The Washington Post had this article last week, in which some Northern Virginia Republicans were urging that one of their own should be the party's nominee for lieutenant governor in 2005.
The article explains:
"They may be too late. Although it will be two years before the major parties decide their '05 tickets, state Sen. Bill Bolling (R) of the Richmond area has already lined up the support of many grass-roots activists with a staunchly conservative message of no new taxes and restrained government spending.
Bolling has also built alliances with other lawmakers by donating to their campaigns through his Virginia Conservative Action political action committee.
A lot can happen between now and nominating season, and Bolling has no lock on the No. 2 spot. But he would be formidable, especially if Attorney General Jerry W. Kilgore (R), a gubernatorial contender, and other party leaders opt for a nominating convention rather than a primary election. A convention would play to the organizational strength of the Republican right wing; a primary would automatically give a boost to a candidate from a vote-rich region such as Northern Virginia.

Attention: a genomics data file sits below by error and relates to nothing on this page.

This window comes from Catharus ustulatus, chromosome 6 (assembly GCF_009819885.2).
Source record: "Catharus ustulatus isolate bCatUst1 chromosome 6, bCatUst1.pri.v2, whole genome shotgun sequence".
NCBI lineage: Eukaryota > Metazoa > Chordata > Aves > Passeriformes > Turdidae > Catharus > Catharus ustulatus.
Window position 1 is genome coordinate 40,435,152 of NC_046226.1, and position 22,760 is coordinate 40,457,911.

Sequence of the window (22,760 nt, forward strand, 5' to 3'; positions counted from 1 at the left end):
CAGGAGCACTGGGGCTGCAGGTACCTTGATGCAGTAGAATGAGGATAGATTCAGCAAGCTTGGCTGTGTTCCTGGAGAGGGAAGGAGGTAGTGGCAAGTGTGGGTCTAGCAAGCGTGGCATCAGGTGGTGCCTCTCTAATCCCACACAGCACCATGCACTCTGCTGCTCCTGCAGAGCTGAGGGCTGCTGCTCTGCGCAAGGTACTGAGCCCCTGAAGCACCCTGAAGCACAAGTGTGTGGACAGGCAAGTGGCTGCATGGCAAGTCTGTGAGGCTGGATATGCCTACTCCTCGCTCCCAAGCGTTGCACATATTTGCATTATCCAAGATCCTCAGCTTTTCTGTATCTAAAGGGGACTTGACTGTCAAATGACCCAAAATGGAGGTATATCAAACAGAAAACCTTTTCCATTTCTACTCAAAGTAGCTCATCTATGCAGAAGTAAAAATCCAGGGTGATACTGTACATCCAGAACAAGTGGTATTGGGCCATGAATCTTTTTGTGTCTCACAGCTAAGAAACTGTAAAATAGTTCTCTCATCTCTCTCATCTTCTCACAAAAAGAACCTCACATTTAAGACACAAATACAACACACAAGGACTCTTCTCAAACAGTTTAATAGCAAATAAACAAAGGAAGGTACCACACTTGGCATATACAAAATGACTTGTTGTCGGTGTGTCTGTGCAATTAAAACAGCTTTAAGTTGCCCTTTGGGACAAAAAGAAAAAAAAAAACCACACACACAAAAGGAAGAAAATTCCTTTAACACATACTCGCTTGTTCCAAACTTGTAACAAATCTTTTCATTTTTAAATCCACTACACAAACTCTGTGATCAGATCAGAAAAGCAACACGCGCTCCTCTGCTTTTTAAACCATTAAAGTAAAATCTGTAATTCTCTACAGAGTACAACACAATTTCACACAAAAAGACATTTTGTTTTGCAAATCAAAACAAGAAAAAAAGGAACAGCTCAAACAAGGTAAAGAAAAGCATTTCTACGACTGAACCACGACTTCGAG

The leading proponent of getting a Washington suburbanite on the '05 ticket is Rep. Thomas M. Davis III (R-District 11), who has his eye on an eventual U.S. Senate run and increasingly is using his standing as a regional and national player to influence downstate affairs.
Republican sources said that on at least two occasions, Davis has suggested strongly to Kilgore that he take care to include a Northern Virginian on the ticket. (A Republican state delegate from Virginia Beach and a Richmond lawyer are battling for the attorney general nomination, leaving the lieutenant governor position basically the only one available to someone.)
Davis's logic is selfish and strategic. Selfish, because he doesn't entirely trust Richmond to look out for the interests of Virginia's economic engine -- one that is also plagued by monstrous traffic congestion, huge social service demands and an educational infrastructure badly in need of major repairs."